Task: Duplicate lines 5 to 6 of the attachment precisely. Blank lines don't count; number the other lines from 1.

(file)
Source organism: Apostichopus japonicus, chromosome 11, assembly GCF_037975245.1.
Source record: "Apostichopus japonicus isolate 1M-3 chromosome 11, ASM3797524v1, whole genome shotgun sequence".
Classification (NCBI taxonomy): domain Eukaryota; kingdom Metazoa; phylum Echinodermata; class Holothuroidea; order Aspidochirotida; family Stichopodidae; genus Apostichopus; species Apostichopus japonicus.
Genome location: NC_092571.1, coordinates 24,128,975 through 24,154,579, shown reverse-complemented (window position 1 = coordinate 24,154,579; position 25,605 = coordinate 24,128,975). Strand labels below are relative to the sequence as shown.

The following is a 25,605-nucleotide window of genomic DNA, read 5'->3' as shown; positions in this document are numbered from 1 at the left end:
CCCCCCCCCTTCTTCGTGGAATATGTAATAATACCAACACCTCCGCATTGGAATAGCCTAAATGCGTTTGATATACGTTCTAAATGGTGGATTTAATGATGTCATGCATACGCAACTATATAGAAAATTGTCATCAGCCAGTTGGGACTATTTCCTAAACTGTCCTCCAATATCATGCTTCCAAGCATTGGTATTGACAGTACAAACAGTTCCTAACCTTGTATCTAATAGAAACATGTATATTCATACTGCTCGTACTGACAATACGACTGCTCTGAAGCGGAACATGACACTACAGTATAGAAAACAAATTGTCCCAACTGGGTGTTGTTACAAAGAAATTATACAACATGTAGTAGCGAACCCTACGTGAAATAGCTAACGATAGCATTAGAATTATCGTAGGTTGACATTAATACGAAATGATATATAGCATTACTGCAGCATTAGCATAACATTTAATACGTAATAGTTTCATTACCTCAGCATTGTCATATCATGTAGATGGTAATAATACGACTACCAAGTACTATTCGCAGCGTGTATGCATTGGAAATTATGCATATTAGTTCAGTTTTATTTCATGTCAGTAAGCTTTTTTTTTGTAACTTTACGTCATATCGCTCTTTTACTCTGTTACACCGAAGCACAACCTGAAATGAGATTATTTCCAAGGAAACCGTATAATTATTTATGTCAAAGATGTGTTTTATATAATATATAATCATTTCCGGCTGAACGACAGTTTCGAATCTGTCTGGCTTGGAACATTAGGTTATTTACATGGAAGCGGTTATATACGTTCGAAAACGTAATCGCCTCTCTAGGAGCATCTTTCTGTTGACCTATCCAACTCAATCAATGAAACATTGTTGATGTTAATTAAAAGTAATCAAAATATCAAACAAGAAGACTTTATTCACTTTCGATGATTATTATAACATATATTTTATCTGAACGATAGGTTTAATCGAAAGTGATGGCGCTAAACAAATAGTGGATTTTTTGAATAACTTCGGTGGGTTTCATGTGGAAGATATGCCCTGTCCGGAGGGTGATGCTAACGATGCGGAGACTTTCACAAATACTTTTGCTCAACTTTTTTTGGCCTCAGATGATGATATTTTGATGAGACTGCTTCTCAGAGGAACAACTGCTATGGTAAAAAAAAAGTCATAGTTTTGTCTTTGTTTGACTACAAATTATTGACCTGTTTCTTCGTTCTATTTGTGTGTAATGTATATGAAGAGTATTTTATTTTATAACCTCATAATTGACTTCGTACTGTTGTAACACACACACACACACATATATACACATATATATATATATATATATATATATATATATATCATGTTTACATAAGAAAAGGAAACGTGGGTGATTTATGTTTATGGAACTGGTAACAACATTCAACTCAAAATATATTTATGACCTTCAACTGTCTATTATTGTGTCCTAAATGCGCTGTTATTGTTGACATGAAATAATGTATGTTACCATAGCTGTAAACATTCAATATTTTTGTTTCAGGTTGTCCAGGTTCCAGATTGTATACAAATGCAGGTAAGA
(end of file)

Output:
The following is a 25,605-nucleotide window of genomic DNA, read 5'->3' as shown; positions in this document are numbered from 1 at the left end:
CCCCCCCCCTTCTTCGTGGAATATGTAATAATACCAACACCTCCGCATTGGAATAGCCTAAATGCGTTTGATATACGTTCTAAATGGTGGATTTAATGATGTCATGCATACGCAACTATATAGAAAATTGTCATCAGCCAGTTGGGACTATTTCCTAAACTGTCCTCCAATATCATGCTTCCAAGCATTGGTATTGACAGTACAAACAGTTCCTAACCTTGTATCTAATAGAAACATGTATATTCATACTGCTCGTACTGACAATACGACTGCTCTGAAGCGGAACATGACACTACAGTATAGAAAACAAATTGTCCCAACTGGGTGTTGTTACAAAGAAATTATACAACATGTAGTAGCGAACCCTACGTGAAATAGCTAACGATAGCATTAGAATTATCGTAGGTTGACATTAATACGAAATGATATATAGCATTACTGCAGCATTAGCATAACATTTAATACGTAATAGTTTCATTACCTCAGCATTGTCATATCATGTAGATGGTAATAATACGACTACCAAGTACTATTCGCAGCGTGTATGCATTGGAAATTATGCATATTAGTTCAGTTTTATTTCATGTCAGTAAGCTTTTTTTTTGTAACTTTACGTCATATCGCTCTTTTACTCTGTTACACCGAAGCACAACCTGAAATGAGATTATTTCCAAGGAAACCGTATAATTATTTATGTCAAAGATGTGTTTTATATAATATATAATCATTTCCGGCTGAACGACAGTTTCGAATCTGTCTGGCTTGGAACATTAGGTTATTTACATGGAAGCGGTTATATACGTTCGAAAACGTAATCGCCTCTCTAGGAGCATCTTTCTGTTGACCTATCCAACTCAATCAATGAAACATTGTTGATGTTAATTAAAAGTAATCAAAATATCAAACAAGAAGACTTTATTCACTTTCGATGATTATTATAACATATATTTTATCTGAACGATAGGTTTAATCGAAAGTGATGGCGCTAAACAAATAGTGGATTTTTTGAATAACTTCGGTGGGTTTCATGTGGAAGATATGCCCTGTCCGGAGGGTGATGCTAACGATGCGGAGACTTTCACAAATACTTTTGCTCAACTTTTTTTGGCCTCAGATGATGATATTTTGATGAGACTGCTTCTCAGAGGAACAACTGCTATGGTAAAAAAAAAGTCATAGTTTTGTCTTTGTTTGACTACAAATTATTGACCTGTTTCTTCGTTCTATTTGTGTGTAATGTATATGAAGAGTATTTTATTTTATAACCTCATAATTGACTTCGTACTGTTGTAACACACACACACACACATATATACACATATATATATATATATATATATATATATATATATCATGTTTACATAAGAAAAGGAAACGTGGGTGATTTATGTTTATGGAACTGGTAACAACATTCAACTCAAAATATATTTATGACCTTCAACTGTCTATTATTGTGTCCTAAATGCGCTGTTATTGTTGACATGAAATAATGTATGTTACCATAGCTGTAAACATTCAATATTTTTGTTTCAGGTTGTCCAGGTTCCAGATTGTATACAAATGCAGGTAAGA